October 7, 2019 Special Dispatch No. 8306

Owner Of Egyptian Daily Calls To Liberate Women From The Custom Of Wearing The Hijab: 'It Has Nothing To Do With The Islamic Shari'a'

October 7, 2019
Egypt | Special Dispatch No. 8306

Salah Diab, an Egyptian businessman and the owner of the daily Al-Masri Al-Yawm, who writes under the pen name Newton, published a number of articles titled "Liberating the Mind" and "Is [Showing One's] Hair Considered Nudity?" in which he argued that the hijab (head scarf) and niqab (full-face veil), which are worn by the vast majority of Egyptian women, are not mandated by the Islamic shari'a. Egyptian women, he wrote, adopted this custom as a result of religious indoctrination which prevailed in Egypt in the 1970s and which falsely presented it as a religious duty. He noted that Egypt once had prominent reformists who strove to renew the religious discourse, but that conservative forces, including Al-Azhar, excluded them from the public arena and prevented them from promoting their liberal views.

Stressing that he is not urging women to reject the hijab, but only calling to respect the choice of those who do not wish to wear it, Diab attacked the preachers who, over the years, established the view that almost every part of the woman's body, including her hair, is 'awrah, i.e., nudity that must be covered, a view that has no basis in the Quran. He added that liberating the Egyptian mind of the prevailing religious discourse will also liberate the Egyptian womens' heads from the hijab.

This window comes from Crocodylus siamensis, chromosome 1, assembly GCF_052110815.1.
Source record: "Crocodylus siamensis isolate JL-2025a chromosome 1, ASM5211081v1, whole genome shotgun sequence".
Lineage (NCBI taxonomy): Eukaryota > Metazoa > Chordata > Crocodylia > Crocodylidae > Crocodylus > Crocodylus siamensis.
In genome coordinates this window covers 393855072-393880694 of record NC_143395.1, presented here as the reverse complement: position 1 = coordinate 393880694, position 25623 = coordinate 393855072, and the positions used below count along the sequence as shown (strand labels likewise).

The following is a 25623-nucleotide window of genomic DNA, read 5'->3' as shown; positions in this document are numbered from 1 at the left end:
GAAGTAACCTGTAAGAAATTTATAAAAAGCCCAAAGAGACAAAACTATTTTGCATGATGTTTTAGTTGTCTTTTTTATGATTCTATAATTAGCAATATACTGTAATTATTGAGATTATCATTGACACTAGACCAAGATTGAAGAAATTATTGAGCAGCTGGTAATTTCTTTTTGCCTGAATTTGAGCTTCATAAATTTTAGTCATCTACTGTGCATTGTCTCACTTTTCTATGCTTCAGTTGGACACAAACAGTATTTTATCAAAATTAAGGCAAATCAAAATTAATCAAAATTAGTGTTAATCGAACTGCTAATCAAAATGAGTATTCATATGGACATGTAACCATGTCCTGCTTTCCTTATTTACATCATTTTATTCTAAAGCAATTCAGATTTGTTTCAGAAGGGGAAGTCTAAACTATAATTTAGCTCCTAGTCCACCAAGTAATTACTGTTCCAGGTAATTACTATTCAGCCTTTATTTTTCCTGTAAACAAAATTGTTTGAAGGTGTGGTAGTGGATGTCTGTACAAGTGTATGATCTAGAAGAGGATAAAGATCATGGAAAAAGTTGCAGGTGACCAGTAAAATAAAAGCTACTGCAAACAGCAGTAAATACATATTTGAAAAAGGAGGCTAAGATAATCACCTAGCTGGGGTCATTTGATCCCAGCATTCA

Salah Diab (source: Al-Masri Al-Yawm, Egypt)

The articles sparked a lively debate among Diab's readers, and expressions of support for his view, some of which he quoted in his articles.

The following are translated excerpts from the articles:

Liberating Egypt From The Hijab Begins By Liberating It From Benighted Religious Discourse

In a July 19, 2019 article, Diab wrote that religious indoctrination in Egypt was responsible for imposing the hijab on women. He wrote: "Since there is talk of renewing or developing the religious discourse, could we perhaps launch a campaign calling for the removal of the hijab? Iran has a law that imposes the hijab [on women], and in Egypt over 90% of women wear it, most of them based on the belief that it is mandated by the shari'a. [But] we must ask, Who claims this? [The answer is that] it is the religious indoctrination which imposed this reality over the years.

"In the past, in the 1950s, 1960s and even 1970s, female university students used to go bareheaded, whereas today most of them wear a hijab or niqab. This is the result of the religious discourse that began spreading in Egypt in the late 1970s and early 1980s, which presented the hijab as part of the shari'a, when in fact it has nothing to do with the shari'a.

"Historically speaking, the first people who started wearing this garment, the hijab/niqab, were the Jews. As the custom spread, in complete contrast to what one might expect, there was an increase in sexual harassment, which was unknown in the pre-hijab era.